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Friday, October 28, 2011

Got Orange?….

Pumpkin field…October, when the world is pumpkin wonderful…

(with apologies to e.e. cummings)

As Gladys and I looked over my shoulder and she over her fenders today, we could see a gauzy curtain of snow settling on Mt. Pilchuck and the Cascades. The garden shivers and daily the summer colors fade, chameleon-like, into winter’s drab. In fact most of the color is gone, exchanged for brown decay…all color, that is, except one. Orange. Yes, orange rules these days. In our garden mounds of orange announce themselves where they have plumped up above the leaves. I have watched them nearly from blossom to globe, first green softballs, then to soccer balls, and now orange basketballs. In summer they seem to grow larger by the day. Now they squat in their orange splendor, wondering what’s in store for them next.Pumpkin porch

Yes, orange is the color of the day. On porches and railings, guarding sidewalks, bulging from bins at the grocery stores or piled along storefronts like some Cristo study in orange. I saw three large truckloads of pumpkins cruise by the house heading south, destiShelves of orangenation most likely Remlinger Farms. Beebe's flower stand offers any color you want these days, as long as it’s orange. For the pumpkin purchaser’s convenience three sizes of pumpkin bear price tags: you have your five dollar globe, your three dollar Momma bear Pick your takepumpkin, and your dainty diminutive for just a buck. And Kurt’s vegetable stand is a blur of orange as you drive by.

Pumpkins are really just a species of edible gourd. According to the Oxford English Dictionary the word appears in literature (the pumpkin is a very literary vegetable, you know) as early as 1647 and gives variant spellings of “pumkin, “pomkin,” and “punkin.” The word seems to have some onomatopoeic value: “plumpkin/pumpkin”--(a “pumped up” kin?). Displaying the crop

Pumpkins dominate the season; the rites of fall center around this cheerful gourd. Just watch a child walk by a stack of pumpkins, see him stop dead in his tracks in wonder. Wander with your children through a pumpkin patch and watch their confusion: so many…which one? (Chances are it will be the largest…and guess who has to tote the globe to the car?) It’s the pumpkin latte time of year. Soon there’ll be that wedge of golden brown pie crowned with whipped cream daring you to find just a little more room for it after the holiday feast. The pumpkin is the patron saint of Halloween; if you don’t have a globe hollowed out and spitting candlelight when the spirits of the eve stop by to call, well I guess you’re the Grinch of Halloween. Get in the spirit of orange or your car might just be transformed into a pumpkin on All Saints’ Day!Pumpkin sincerity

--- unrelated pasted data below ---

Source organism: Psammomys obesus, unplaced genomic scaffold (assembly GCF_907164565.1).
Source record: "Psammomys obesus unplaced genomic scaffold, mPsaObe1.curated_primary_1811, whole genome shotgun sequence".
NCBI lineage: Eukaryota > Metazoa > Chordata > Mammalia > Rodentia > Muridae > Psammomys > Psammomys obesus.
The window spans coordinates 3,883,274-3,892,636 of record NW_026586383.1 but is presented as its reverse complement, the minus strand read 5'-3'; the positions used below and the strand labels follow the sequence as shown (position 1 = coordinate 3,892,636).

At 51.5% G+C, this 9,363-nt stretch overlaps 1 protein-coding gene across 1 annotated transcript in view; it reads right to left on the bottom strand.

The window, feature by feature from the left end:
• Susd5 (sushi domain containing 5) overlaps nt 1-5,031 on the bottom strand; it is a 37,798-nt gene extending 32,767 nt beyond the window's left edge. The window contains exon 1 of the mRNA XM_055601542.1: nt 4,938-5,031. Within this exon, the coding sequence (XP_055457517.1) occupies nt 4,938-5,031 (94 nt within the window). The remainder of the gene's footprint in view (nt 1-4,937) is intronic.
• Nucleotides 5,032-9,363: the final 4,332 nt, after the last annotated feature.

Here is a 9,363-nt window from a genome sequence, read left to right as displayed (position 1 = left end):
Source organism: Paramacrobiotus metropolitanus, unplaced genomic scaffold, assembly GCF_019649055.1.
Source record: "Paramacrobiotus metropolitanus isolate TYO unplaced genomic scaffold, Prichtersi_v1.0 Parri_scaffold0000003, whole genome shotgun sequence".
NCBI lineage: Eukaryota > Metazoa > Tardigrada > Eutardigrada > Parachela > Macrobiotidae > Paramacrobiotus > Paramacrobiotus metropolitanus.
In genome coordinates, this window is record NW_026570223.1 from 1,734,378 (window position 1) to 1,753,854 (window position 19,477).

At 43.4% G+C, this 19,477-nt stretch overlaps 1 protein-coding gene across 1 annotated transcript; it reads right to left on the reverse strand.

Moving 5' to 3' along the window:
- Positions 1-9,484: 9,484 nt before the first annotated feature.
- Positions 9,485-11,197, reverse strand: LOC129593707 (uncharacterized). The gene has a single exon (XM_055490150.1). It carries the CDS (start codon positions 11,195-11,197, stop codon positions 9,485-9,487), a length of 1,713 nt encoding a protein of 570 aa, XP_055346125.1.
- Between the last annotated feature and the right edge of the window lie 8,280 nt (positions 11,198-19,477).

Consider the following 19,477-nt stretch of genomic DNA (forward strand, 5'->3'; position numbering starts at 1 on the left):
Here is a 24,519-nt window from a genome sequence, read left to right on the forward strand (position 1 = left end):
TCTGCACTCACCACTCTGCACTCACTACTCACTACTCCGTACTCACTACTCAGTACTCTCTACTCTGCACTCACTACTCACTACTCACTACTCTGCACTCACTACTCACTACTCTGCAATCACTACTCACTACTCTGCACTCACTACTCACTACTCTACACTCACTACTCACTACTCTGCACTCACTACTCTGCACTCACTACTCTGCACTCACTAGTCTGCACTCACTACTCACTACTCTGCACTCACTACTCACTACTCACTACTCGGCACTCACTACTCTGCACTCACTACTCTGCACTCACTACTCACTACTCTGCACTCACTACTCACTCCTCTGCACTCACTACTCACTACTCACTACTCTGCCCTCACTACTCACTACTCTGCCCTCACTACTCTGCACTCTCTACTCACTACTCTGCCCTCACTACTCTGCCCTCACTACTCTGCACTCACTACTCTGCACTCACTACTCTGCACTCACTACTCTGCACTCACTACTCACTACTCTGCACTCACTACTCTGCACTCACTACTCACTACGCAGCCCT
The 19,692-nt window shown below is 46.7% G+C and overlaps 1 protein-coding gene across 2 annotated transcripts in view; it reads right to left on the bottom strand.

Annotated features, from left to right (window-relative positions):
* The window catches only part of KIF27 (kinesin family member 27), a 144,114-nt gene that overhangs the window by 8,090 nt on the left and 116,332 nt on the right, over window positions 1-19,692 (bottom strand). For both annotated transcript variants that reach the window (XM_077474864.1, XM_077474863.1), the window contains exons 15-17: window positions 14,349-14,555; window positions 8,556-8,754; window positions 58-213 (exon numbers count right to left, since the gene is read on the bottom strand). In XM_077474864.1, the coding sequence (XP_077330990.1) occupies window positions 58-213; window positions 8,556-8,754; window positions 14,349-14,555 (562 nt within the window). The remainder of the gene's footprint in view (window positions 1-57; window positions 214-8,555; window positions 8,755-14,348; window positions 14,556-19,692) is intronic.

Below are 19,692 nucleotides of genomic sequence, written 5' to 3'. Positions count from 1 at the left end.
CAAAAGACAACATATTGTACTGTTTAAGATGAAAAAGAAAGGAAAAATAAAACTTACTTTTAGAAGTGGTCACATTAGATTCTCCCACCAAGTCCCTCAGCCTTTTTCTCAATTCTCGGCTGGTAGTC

I can’t recall a year we didn’t have a pumpkin patch in the backyard garden. (If nothing else, we are sincere gardeners.) If you have children, they deserve their own pumpkin patch. Pumpkins are easy to grow—and unlike tomatoes they aren’t vulnerable to late blight—and they’re much cheaper from your own garden: at twenty-nine cents a pound some of those big fatties can run up your bill.

At harvest time I would clip the stems from the stalks and my daughter would lift one at time, line them up, and count back down the row after she placed each one. I was mercenary even in those times and I’m ashamed to admit now, but I would warn my little girl as she struggled with each heavy pumpkin: “Be careful not to snap the stems or you won’t be able to sell them.” Those were the days I sold honey roadside. After the wares were displayed on the bed of the truck, daughter and I would line the driveway with our pumpkins. Reader boards, garish signs, or search lights couldn’t have been better advertising than that row of orange globes highlighting  the driveway. Even though just up the road Kurt’s vegetable stand had pumpkins galore, city folk, dazzled by orange, would stop and buy one of our pumpkins. When they asked the price, (I would tell them the proceeds were for my daughter’s college education… her“yellidge” education, she called it… and the cash would leap happily from their wallets).  Every nickel eventually went to the U of W, I’m sure. We would sell all our entire crop, a dozen or so, the first couple of weekends in October. Field PumpkinsWith so many pumpkin patches in the area, plus the truckloads of orange that are available everywhere, I’m amazed all these pumpkins find homes; however, every season as October 31st approaches, these mountains of gourds have dwindled away until just a few misshapen orphans remain. (Seems to me I remember viewing the hippo exhibit at Woodland Park Zoo several years ago where a keeper was tossing pumpkins into the cavernous mouths of the huge “river horses” who crunched them between their jaws like they were eating grapes.)